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Dija Know… Joe’s Restaurant Newsletter -85 March 2013

I thought chef Roland was German.  Didn’t you?  But clearly he must have at least a smidge of Irish blood.  His now-famous St. Paddy’s Day corned beef, cabbage and boiled new potatoes is beyond mouth-watering.  It will be available, not just on March 17th, but the whole week leading up to March 17th – Tuesday March 12 through Sunday March 17 (if supplies last!)   $11.99/Lunch.  $14/Dinner.  Don’t miss it.  Guinness Stout with your Irish meal – ½ price!

 

An early start in learning to garden for kids in the ABQ and Rio Rancho region – March 11-15 there will be a very affordable Spring Break Farm Camp for kids kindergarten through grade 5.  Hosted by Rio Grande Community Farm and the Village of Los Ranchos, campers will learn how food is grown and learn about farm animals.  There will be hands on learning in the greenhouse, hoop house and vegetable garden.  Find out more by emailing education@riograndefarm.org.

 

Tuesday is Spaghetti and Chianti Night at Joe’s.  Still $29.95 for two!  That will get two of you Caesar salad, Spaghetti Bolognese (made with our grass-finished local beef) and a great ½ liter of Chianti. Wadda deal! Finish your meal elegantly with Sandeman’s Reserve Porto and/or Joe’s silky tiramisu.

 

Watch for Roland’s special prix fixe Easter Sunday Menu for March 31stIt will soon be posted on the website -joesdining.com, click on upcoming events.

 

We’ve written before on the subjects of cholesterol, fats and heart disease, endeavoring to right some very entrenched mis-information.  It’s wonderful now to see the truth about heart disease emerging from mainstream medicine.  A very elucidating article by a heart surgeon, Dr. Dwight Lundell, clarifies the true cause of heart disease and exhonerates some of the foods that have been blamed for several decades. You can read his full article in Health Matters “Heart Surgeon Speaks Out On What Really Causes Heart Disease” 
March 2012.  Doctors for years maintained heart disease resulted from elevated blood cholesterol and the accepted therapy was prescribing medications to lower cholesterol and a diet that severely restricted fat intake.  Lundell says, “The latter we insisted would lower cholesterol and heart disease. Deviations from these recommendations were considered heresy and could quite possibly result in malpractice. It is not working!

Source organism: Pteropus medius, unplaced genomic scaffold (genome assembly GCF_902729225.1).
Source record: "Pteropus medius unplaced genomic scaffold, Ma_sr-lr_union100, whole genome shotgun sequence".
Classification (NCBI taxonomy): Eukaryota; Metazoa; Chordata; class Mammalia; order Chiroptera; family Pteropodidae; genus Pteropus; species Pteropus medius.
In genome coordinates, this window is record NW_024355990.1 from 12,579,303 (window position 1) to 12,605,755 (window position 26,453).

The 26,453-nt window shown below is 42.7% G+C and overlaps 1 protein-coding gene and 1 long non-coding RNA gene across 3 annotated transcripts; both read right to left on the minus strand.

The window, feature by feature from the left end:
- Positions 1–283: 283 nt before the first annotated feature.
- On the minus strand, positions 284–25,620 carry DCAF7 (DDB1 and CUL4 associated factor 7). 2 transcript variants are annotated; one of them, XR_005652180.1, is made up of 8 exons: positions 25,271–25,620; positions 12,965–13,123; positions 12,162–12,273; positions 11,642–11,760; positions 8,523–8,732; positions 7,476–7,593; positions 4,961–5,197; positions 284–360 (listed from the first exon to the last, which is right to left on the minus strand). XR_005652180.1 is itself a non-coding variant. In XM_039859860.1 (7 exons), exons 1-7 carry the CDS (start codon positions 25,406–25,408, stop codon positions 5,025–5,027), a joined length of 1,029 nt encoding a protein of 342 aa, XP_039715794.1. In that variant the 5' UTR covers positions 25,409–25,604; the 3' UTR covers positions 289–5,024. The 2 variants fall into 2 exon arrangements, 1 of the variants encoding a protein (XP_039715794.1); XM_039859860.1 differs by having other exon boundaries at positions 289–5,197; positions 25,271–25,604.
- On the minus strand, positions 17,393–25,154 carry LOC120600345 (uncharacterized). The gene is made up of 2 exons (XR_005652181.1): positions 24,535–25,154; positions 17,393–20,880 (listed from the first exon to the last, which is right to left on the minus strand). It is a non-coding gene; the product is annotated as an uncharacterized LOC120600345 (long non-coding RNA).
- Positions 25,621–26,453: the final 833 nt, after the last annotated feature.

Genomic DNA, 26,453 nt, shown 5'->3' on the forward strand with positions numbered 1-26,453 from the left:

These recommendations are no longer scientifically or morally defensible.”  In recent years science has discovered that inflammation in the arterial wall is the real cause of heart disease.  I will take it a step further and suggest that infection and toxicity lay the terrain to allow chronic inflammation to take hold.  Be that as it may, inflammation (which of course in certain intances is a perfectly normal process) is what causes cholesterol to become trapped, otherwise it would flow freely.  It is the body’s constant exposure to molecules it does not recognize and cannot process that ultimately causes chronic inflammation leading to heart disease, stroke, obesity and diabetes.  (Admittedly this is a highly simplified analysis of a rather complex process.)  What are the sources of these molecules that the body does not understand and cannot process? Excess omega 6 oils (soy, corn, canola, sunflower, etc) highly processed carbohydrates and highly processed grain-derived foods.  Ready for a shock? Saturated fats (as in meats, butter, lard) are not a causative factor.  One well-know example: far North American indigenous peoples (once called Eskimos) practically lived on whale blubber with no resulting heart disease.   Returning to Dr. Lundell’s article, “There is but one answer to quieting inflammation – returning to foods closer to their natural state. To build muscle, eat more protein. Choose carbohydrates that are very complex such as colorful fruits and vegetables . . . eliminate inflammation-causing omega-6 fats like corn and soybean oil and the processed foods that are made from them.  Animal fats contain less than 20% omega-6 and are much less likely to cause inflammation than the supposedly healthy oils labeled polyunsaturated.  Forget the “science” that has been drummed into your head for decades. The science that saturated fat alone causes heart disease is non-existent.  The science that saturated fat raises blood cholesterol is also very weak.  Since we now know that cholesterol is not the cause of heart disease, the concern about saturated fat is even more absurd today.”        
Are you relieved?  You should be.  All those decades of dancing around perfectly good whole foods and instead ingesting low-fat this and no-fat that, artificially created and fractionated “foods”, can come to an end. These are indeed the silent killers we must shun in order to restore and maintain robust health and non-stop vitality.